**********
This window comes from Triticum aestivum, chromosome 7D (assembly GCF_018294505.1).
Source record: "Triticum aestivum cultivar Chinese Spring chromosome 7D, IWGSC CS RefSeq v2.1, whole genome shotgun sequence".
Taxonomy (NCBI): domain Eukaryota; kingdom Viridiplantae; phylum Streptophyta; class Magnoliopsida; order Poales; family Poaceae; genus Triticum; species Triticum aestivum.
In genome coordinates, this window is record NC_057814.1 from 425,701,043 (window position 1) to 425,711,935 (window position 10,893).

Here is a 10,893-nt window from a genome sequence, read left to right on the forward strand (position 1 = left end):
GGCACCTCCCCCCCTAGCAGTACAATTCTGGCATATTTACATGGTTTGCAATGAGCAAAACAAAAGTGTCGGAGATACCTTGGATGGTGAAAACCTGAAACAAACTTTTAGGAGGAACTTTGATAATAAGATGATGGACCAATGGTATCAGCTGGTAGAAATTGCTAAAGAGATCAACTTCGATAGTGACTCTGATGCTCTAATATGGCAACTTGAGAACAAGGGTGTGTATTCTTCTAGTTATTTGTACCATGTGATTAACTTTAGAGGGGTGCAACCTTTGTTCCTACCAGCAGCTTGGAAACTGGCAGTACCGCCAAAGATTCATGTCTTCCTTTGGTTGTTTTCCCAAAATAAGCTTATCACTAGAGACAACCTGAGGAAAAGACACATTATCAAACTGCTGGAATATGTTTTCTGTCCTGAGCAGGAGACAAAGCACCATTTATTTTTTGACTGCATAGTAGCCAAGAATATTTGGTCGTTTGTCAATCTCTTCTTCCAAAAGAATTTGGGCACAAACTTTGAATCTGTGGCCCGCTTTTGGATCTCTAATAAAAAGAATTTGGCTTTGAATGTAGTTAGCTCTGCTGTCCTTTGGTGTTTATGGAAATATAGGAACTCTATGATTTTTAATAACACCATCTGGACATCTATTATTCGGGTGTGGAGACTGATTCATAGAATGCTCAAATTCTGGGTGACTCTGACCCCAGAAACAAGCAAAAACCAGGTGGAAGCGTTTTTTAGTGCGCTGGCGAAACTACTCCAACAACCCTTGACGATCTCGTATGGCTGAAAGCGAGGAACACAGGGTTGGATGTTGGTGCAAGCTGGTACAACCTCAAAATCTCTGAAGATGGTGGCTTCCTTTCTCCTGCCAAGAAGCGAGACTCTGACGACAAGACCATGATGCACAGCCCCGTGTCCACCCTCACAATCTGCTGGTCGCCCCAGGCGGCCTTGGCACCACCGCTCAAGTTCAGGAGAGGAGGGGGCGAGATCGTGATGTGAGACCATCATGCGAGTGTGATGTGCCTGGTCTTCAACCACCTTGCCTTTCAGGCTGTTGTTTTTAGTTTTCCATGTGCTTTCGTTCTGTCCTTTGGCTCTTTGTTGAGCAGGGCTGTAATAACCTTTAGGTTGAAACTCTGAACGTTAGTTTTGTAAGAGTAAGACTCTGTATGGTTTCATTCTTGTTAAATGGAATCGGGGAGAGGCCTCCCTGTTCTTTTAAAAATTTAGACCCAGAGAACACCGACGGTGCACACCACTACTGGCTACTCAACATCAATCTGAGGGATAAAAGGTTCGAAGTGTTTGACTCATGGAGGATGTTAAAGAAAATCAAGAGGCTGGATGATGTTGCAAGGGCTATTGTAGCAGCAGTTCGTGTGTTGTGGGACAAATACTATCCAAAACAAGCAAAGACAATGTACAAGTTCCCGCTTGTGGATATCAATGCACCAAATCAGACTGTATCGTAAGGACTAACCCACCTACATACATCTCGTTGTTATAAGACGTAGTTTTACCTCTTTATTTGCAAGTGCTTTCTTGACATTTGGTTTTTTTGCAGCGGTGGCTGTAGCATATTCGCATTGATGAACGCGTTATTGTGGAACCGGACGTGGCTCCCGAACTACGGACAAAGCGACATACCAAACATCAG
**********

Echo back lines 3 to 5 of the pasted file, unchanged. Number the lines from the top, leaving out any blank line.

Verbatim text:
Taxonomy (NCBI): domain Eukaryota; kingdom Viridiplantae; phylum Streptophyta; class Magnoliopsida; order Poales; family Poaceae; genus Triticum; species Triticum aestivum.
In genome coordinates, this window is record NC_057814.1 from 425,701,043 (window position 1) to 425,711,935 (window position 10,893).

Here is a 10,893-nt window from a genome sequence, read left to right on the forward strand (position 1 = left end):